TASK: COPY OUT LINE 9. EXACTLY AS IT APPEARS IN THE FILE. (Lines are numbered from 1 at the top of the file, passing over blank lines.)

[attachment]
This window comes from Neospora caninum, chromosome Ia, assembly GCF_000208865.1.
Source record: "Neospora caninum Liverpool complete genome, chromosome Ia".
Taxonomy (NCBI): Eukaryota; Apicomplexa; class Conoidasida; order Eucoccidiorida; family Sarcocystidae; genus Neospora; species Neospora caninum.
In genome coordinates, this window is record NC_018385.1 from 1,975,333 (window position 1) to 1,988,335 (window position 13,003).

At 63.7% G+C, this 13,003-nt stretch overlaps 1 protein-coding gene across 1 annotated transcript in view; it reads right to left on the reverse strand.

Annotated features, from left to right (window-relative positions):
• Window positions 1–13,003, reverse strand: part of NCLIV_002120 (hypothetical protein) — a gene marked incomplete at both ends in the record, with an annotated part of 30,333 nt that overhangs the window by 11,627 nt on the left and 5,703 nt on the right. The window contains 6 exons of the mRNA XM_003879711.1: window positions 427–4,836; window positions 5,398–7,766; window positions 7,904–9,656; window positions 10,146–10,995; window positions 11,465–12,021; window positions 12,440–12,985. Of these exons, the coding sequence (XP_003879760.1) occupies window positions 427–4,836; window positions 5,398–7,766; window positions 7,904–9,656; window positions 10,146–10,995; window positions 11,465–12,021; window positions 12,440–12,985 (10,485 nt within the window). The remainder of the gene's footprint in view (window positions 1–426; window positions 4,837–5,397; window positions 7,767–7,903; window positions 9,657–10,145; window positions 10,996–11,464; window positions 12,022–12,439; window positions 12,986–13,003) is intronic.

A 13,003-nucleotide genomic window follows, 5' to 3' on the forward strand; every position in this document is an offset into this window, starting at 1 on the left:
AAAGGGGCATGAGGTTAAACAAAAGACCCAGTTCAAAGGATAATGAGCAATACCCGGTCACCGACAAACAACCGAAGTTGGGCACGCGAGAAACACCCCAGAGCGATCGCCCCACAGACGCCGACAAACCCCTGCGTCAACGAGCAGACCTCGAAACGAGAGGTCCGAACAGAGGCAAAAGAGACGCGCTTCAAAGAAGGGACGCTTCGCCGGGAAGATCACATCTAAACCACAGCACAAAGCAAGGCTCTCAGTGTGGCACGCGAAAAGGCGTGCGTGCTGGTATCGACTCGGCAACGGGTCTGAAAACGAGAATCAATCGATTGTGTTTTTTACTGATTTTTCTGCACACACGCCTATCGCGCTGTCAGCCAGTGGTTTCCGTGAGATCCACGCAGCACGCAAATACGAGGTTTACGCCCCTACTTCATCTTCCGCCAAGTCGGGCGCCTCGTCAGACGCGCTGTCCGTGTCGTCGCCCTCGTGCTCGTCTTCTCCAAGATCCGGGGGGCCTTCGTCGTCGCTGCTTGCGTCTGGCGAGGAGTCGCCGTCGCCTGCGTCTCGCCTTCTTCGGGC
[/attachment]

AAAGGGGCATGAGGTTAAACAAAAGACCCAGTTCAAAGGATAATGAGCAATACCCGGTCACCGACAAACAACCGAAGTTGGGCACGCGAGAAACACCCCAGAGCGATCGCCCCACAGACGCCGACAAACCCCTGCGTCAACGAGCAGACCTCGAAACGAGAGGTCCGAACAGAGGCAAAAGAGACGCGCTTCAAAGAAGGGACGCTTCGCCGGGAAGATCACATCTAAACCACAGCACAAAGCAAGGCTCTCAGTGTGGCACGCGAAAAGGCGTGCGTGCTGGTATCGACTCGGCAACGGGTCTGAAAACGAGAATCAATCGATTGTGTTTTTTACTGATTTTTCTGCACACACGCCTATCGCGCTGTCAGCCAGTGGTTTCCGTGAGATCCACGCAGCACGCAAATACGAGGTTTACGCCCCTACTTCATCTTCCGCCAAGTCGGGCGCCTCGTCAGACGCGCTGTCCGTGTCGTCGCCCTCGTGCTCGTCTTCTCCAAGATCCGGGGGGCCTTCGTCGTCGCTGCTTGCGTCTGGCGAGGAGTCGCCGTCGCCTGCGTCTCGCCTTCTTCGGGC